Thursday, December 6, 2018

12-6-2018 Margery Carlson Nature Preserve

A couple of times a year the Walker's Club walks into an area Nature Preserve.  Today we chose to go to the Margery Carlson Nature Preserve.  This area is south on Rt. 178 about 6 miles.  Some people stayed in the park today and hiked with Joe Jakupcak to Wildcat, Lover's Leap and Eagles Cliff. We had 38 walkers go to the Nature Preserve.

About the Margery Carlson Nature Preserve
234.34 Acres, purchased in June 1976 with an addition in June 1978.
This nature preserve contains young forest, bluffs and streams typical of sites near the Vermilion River in the Grand Prairie Section. Some excellent examples of eroding bluff plant communities may be seen here. Over seventy-five species of flowering herbaceous plants have been identified in the preserve including forked aster and bottle gentian. Deer, beaver and red fox are also known to inhabit the area.

This preserve is named in memory of Margery Carlson, who was instrumental in protecting the area, formerly known as Big Bend Nature Preserve. Carlson was a founder of the Illinois chapter of The Nature Conservancy, serving the chapter as its first secretary and later as trustee.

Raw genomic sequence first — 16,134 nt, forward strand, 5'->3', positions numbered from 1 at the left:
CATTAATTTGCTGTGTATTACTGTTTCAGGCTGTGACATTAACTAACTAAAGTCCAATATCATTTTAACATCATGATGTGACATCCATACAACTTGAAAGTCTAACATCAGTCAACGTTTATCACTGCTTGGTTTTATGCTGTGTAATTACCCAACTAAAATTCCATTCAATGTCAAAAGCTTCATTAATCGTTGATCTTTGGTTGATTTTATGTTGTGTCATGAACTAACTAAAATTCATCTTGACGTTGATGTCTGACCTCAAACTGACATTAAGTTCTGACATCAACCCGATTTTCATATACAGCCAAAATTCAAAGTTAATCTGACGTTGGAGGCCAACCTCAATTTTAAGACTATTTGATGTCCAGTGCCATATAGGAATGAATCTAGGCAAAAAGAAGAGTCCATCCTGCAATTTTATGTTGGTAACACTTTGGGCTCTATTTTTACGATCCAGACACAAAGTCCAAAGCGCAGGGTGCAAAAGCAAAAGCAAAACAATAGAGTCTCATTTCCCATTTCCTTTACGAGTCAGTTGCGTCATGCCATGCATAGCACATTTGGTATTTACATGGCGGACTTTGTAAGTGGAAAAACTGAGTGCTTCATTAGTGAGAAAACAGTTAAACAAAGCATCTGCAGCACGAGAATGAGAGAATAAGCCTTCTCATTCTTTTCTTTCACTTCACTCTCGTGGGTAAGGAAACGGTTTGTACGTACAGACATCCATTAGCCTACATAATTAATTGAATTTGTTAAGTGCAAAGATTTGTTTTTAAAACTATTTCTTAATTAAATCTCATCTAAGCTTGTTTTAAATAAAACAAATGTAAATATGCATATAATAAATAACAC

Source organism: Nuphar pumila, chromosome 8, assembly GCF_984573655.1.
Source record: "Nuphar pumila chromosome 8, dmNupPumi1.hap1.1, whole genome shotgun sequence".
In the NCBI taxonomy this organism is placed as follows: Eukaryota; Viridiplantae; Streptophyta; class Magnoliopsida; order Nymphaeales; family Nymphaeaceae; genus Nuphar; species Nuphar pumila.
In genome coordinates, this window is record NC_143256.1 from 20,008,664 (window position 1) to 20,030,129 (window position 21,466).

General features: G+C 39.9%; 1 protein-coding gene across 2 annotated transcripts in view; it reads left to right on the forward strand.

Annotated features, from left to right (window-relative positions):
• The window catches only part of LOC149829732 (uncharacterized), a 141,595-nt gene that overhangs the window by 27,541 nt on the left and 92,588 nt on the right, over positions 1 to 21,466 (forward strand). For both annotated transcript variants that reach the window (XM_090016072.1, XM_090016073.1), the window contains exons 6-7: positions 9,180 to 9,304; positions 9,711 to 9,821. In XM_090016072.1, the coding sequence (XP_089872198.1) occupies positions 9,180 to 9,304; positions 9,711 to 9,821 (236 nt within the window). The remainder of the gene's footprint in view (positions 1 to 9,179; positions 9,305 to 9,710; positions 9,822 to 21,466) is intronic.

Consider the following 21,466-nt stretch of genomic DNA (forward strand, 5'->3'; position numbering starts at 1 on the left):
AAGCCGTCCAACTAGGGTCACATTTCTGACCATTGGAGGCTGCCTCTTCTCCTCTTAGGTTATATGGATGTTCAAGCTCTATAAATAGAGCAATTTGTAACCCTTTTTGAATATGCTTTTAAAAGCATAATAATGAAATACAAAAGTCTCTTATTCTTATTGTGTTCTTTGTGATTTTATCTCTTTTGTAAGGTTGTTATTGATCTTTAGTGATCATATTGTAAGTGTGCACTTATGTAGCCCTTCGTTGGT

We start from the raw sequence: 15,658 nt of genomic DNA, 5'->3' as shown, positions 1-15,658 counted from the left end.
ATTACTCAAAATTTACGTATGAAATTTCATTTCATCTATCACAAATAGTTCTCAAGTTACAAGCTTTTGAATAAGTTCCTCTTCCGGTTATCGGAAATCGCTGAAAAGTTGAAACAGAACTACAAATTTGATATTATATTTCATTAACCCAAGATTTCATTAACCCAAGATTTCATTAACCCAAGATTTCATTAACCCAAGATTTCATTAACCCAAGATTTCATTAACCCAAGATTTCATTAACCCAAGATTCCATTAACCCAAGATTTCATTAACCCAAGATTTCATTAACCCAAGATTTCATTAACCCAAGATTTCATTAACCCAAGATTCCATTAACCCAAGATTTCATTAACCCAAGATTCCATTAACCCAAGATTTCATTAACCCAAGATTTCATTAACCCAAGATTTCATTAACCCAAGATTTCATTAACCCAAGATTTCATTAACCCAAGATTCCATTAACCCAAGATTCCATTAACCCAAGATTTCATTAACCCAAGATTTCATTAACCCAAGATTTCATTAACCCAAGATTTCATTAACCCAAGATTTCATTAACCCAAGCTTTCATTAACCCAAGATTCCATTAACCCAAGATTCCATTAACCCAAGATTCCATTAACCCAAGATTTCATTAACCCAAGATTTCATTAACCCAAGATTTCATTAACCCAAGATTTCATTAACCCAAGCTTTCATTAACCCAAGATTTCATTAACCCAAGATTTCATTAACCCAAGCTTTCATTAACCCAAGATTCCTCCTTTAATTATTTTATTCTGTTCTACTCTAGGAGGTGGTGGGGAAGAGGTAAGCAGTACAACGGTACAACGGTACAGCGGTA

Minimal parking at the Nature Preserve.  Only has room for about 8 cars.  Some had to park on the side of the rode.

Leaving the parking lot you follow a "trail" down a ravine.  There are no trails in the Nature Preserve, you are just picking your way through.  Once getting to the bottom we worked our way
Westward.  Should have gone a bit further, but it worked out ok.

Cool looking shelf fungi

The Nature Preserve is also used for hunting.  We were scheduled to come here last week but hunting was scheduled.  We swapped the hike for last week.  
Found a kind of fresh skull bone.  Think it was a deer. 

This was a metal walk way to an island in the middle of a lake.  I have never seen this before in all the times I have been here.

We all made it to the Vermillion River

This looked man made to me.

Walked a bit East and came upon this open to the Vermillion River again.

I'm glad today is Dec. 6th.
I will leave you with this: A single act of kindness throws out roots in all directions and the roots spring up and make new trees. The greatest work that kindness does to others is that it makes them kind themselves.